Why High Search Doesn’t Always Indicate a Good Keyword

As the saying goes, it’s not quantity but quality that matters most. In reality, both generally matter, but so often people place a higher focus on quantity when they shouldn’t.

The search traffic a keyword phrase gets is one area where that’s generally true. It’s easy to fall into this mindset because much of the focus across the web is on the highest trafficked sites. A lot of social media sites that make little if any money are touted for their high monthly visitors or active members.

In the end, if it’s not valuable traffic, it won’t matter much. Looking at the social realm, MySpace is a prime example of that. They were at one point 4th highest trafficked site on the web per Alexa, but they could never figure out how to capitalize on it. Ultimately their traffic wasn’t valuable traffic, so the numbers didn’t matter much.

The same can be true when looking at keywords. Sure if you got to #1 ranking for a high traffic term, you can expect to get a free ongoing source of traffic. What if that traffic doesn’t amount to a whole lot?

I learned how traffic value can vary by seeing parking results from different domains. I once had a poker-related domain making much more on only 15 unique visitors per month than a social media related domain getting over 6,000 unique visitors per month. In fact it came out to 1 visitor on the poker domain being worth 1,000 visitors to the social domain.

Granted in that case the sources of traffic were different – natural type-in vs. link traffic. But even looking at only search traffic, even within a particular industry, you can see huge differences.

So looking at keywords, how might a high search keyword not be a good keyword?

1. The searcher only needs a quick reference

Phrases like “How many feet in a mile” or “*word* definition” may get a good amount of search, but searchers only need a quick answer. In fact, starting a few years ago, Google started supplying many of these quick answers. In that case, a searcher may never reach any of the search results.

2. What searcher wants is widely available for free

Sometimes a searcher only wants more information about a particular subject or a certain resource. If it’s widely available for free, they may have no intention of spending money. Usually ads are on the kinds of sites looking to rank for these but even ads wouldn’t generally be effective with this traffic.

3. What searcher wants is being provided by Google

This is not only for questions that Google itself answers at the top of search. Google has many services (Maps, Places, YouTube, etc.) and loves to fill the top of search results with them. Even if you wind up being a top ranking otherwise, you’ll be below the links the searcher will likely wind up clicking.

4. The term is in a low-money category/niche

I’ve mentioned social media earlier in the post – not all social media niches are low-money, but some definitely are. When the money in a particular category/niche is purely driven by advertising, the traffic value is generally very limited. Some social media terms however pertain to services or products and can be very lucrative.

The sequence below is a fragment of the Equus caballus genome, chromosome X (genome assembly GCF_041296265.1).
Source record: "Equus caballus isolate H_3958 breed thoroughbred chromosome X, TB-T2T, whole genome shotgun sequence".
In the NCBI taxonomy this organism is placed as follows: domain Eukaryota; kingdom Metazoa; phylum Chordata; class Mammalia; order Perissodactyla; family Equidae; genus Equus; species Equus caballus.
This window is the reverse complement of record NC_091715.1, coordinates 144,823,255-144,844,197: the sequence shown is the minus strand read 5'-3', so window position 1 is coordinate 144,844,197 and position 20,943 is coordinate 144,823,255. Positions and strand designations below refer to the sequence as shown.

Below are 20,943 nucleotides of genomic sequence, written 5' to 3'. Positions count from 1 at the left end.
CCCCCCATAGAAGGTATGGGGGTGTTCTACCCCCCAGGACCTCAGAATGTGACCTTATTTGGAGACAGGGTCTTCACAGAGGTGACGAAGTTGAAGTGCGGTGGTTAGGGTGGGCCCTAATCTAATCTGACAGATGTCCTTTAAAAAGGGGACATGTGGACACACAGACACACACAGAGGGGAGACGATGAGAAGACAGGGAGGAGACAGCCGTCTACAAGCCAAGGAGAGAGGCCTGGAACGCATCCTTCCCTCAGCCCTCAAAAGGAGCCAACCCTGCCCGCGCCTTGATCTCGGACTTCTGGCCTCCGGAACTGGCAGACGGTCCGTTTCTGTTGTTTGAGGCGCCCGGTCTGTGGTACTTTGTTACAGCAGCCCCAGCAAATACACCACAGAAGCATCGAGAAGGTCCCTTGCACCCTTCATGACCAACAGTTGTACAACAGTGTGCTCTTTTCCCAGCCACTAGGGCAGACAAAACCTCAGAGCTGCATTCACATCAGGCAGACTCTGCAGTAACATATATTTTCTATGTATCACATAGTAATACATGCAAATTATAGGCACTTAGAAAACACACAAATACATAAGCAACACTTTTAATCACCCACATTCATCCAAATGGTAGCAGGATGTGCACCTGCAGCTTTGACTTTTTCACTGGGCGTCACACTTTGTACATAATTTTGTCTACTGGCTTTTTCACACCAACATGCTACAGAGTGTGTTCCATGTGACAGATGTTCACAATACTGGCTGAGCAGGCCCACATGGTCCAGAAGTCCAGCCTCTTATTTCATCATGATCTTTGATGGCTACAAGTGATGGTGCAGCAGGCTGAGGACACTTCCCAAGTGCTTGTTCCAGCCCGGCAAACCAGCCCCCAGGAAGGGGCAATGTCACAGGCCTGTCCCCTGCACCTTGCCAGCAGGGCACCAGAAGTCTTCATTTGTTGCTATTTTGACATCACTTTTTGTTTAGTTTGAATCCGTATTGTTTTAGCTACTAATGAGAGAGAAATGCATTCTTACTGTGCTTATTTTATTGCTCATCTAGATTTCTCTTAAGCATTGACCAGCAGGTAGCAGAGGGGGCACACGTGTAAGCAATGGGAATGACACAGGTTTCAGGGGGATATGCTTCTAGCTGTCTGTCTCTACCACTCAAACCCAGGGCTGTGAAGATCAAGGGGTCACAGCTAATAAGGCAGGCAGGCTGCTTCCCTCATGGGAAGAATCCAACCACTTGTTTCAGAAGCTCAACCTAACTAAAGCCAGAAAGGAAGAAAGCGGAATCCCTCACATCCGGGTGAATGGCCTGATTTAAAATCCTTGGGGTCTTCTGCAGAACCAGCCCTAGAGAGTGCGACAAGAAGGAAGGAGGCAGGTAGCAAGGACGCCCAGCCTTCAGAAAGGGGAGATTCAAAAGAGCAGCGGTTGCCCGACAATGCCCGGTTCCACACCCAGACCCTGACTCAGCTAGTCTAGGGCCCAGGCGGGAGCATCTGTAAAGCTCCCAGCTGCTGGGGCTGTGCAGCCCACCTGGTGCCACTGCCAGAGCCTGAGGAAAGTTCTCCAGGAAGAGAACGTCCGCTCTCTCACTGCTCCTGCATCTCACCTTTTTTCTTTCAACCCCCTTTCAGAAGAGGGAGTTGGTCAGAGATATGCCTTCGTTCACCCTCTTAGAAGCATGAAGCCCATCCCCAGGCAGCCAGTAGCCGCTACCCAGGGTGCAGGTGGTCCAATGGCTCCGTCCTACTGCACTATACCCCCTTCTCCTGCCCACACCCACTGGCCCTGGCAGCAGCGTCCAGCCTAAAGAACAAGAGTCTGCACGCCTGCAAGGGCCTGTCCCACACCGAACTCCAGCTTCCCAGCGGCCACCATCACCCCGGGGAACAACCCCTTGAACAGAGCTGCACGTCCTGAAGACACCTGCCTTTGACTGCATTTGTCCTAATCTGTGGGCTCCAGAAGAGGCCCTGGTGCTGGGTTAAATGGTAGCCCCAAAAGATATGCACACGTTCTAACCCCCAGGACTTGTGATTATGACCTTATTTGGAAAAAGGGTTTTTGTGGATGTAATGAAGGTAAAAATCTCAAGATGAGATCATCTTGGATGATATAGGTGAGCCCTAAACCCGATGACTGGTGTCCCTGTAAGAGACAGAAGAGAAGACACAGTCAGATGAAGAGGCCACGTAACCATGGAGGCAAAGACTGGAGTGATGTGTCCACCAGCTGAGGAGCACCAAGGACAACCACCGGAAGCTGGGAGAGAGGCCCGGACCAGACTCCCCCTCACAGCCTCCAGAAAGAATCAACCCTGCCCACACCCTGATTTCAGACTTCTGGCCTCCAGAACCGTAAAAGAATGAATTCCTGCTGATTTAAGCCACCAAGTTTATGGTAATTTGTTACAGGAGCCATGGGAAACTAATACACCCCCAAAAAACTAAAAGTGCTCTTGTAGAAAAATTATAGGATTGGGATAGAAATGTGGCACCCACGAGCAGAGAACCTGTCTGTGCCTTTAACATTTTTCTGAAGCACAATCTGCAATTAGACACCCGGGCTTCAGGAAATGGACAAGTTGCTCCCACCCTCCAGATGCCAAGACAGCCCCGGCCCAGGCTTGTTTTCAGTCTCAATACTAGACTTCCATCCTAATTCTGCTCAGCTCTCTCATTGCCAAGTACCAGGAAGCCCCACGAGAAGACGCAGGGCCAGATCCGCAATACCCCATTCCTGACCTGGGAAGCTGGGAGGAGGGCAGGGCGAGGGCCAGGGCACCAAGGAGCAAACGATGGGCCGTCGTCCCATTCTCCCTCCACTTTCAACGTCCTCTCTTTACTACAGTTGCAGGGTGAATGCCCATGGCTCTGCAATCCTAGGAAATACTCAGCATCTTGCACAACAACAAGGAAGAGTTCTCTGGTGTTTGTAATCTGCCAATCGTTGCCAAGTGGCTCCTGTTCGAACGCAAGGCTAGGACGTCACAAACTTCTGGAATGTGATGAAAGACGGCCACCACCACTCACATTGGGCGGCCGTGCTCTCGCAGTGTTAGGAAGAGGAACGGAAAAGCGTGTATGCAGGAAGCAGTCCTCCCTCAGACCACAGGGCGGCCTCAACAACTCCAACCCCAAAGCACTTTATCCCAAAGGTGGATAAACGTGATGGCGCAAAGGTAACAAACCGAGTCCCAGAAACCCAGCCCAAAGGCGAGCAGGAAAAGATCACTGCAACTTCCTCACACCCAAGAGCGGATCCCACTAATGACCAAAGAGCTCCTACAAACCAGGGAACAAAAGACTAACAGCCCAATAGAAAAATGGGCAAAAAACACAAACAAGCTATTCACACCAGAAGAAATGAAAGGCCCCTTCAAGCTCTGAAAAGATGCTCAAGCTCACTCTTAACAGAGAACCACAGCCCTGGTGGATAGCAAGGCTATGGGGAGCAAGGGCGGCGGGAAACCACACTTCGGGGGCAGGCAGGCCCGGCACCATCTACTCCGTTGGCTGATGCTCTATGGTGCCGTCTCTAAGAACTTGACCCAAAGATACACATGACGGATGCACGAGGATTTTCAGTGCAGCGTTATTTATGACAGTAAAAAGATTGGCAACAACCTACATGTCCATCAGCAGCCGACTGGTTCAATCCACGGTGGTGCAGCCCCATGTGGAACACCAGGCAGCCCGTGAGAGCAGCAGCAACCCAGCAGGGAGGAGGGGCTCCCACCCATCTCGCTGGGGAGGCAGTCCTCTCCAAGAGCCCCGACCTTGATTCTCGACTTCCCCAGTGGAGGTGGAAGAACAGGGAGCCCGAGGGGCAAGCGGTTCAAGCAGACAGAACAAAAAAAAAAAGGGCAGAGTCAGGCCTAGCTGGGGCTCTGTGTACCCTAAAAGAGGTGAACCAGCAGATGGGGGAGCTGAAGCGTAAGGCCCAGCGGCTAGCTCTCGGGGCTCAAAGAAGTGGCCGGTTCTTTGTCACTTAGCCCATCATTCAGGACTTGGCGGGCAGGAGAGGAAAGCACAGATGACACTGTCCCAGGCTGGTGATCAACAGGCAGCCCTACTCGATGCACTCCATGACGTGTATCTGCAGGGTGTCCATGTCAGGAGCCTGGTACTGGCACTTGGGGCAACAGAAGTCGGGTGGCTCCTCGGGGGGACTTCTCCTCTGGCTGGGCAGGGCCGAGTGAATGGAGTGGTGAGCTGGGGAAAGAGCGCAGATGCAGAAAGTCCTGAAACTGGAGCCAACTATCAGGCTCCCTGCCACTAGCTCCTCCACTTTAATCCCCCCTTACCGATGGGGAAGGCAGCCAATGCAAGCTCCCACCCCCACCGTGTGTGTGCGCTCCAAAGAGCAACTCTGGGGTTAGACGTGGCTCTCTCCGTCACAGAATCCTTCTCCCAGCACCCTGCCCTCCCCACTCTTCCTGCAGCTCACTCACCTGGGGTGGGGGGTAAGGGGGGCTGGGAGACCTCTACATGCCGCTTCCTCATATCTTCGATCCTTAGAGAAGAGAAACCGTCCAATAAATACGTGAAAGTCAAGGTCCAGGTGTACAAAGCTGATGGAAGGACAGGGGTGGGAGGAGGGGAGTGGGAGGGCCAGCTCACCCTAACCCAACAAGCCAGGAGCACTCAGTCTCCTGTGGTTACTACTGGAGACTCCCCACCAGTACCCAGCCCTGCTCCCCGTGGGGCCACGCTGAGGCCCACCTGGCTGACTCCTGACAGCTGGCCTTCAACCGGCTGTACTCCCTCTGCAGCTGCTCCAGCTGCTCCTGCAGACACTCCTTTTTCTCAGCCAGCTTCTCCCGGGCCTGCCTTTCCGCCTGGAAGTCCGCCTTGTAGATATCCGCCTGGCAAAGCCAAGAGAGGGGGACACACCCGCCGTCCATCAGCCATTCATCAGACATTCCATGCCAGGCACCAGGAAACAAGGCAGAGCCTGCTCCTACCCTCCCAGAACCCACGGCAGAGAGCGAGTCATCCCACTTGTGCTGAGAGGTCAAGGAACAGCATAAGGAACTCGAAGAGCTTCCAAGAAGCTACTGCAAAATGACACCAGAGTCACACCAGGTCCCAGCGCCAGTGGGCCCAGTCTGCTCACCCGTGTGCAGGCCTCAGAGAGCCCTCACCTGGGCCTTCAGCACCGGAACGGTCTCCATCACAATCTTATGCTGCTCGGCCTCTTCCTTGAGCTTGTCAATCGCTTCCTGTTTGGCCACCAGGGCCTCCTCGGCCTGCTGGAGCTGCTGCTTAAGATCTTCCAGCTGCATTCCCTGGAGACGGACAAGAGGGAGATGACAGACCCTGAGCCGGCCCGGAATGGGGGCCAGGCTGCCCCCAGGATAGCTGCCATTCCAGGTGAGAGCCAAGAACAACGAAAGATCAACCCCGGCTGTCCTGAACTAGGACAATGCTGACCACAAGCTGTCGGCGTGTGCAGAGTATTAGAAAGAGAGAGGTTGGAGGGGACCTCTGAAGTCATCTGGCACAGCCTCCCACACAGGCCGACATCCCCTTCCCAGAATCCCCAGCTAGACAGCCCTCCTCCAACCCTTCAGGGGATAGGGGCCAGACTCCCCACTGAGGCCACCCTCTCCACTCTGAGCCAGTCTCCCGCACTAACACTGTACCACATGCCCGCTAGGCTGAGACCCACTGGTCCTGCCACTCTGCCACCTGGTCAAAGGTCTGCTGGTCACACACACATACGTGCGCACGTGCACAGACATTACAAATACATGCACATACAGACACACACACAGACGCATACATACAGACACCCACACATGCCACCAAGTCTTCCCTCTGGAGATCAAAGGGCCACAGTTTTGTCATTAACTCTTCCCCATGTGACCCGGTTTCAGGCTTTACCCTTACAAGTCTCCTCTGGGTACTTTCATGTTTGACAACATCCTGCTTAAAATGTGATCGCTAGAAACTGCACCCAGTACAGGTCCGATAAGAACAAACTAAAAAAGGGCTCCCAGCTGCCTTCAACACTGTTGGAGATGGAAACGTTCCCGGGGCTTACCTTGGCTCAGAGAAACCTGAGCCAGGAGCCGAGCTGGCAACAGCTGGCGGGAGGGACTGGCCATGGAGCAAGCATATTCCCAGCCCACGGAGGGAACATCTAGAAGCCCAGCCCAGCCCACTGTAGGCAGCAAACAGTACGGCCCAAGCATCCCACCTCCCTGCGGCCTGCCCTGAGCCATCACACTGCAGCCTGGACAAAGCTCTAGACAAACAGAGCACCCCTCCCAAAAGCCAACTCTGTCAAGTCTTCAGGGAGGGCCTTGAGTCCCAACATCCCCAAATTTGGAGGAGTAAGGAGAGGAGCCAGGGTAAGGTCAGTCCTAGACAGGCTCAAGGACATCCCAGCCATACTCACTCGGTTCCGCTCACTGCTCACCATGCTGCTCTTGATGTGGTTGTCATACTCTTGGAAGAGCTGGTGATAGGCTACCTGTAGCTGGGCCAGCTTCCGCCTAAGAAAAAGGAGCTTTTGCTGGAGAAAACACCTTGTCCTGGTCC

5. The term is a typo

The days of targeting typos are pretty much over. Between Google Instant, showing results of corrected keyword spelling and simply autocorrecting the spelling, Google has pretty handily killed typos as search terms.

The only time they might not correct it is if the typo or misspelling is so common that it’s about as common or more common than the correct version. It’s generally very rare for that to happen, but consider that certain spellings may be correct in other parts of the world.

6. A trademarked term being used in the domain

If your domain infringes upon a trademark, unless you have the trademark holder’s permission to use it, the phrase being high search doesn’t really matter. The risk involved with the domain would make it not worth using. At best, the domain could simply be taken from you – at worst, you could be sued for any legal costs and up to $100,000 in statutory damages.

7. A term tied to another site with low quality traffic

First off, note that even a site without a registered trademark would still have a common law trademark, so still a bad idea to get a domain referencing a site. Besides that, if it’s a site that gets low quality traffic, targeting any terms referencing that site will generally get you the same kind of traffic.

Ultimately, remember that the searches for a particular keyword don’t tell the whole story of its value. If you blindly go after high-search keywords and domains, even if you nab a lot of traffic, you may have little to show for it.

At Domainate, we evaluate keywords and domains on many factors besides simply quantity of search. We specialize in exact match domains that can achieve high search rankings for valuable keyword phrases. Contact us if you need a domain to help you get valuable targeted search traffic for your business.

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One Comment on “Why High Search Doesn’t Always Indicate a Good Keyword”

  1. Sharon Hayes says:

    Reblogged this on Sharon Hayes Dot Com.


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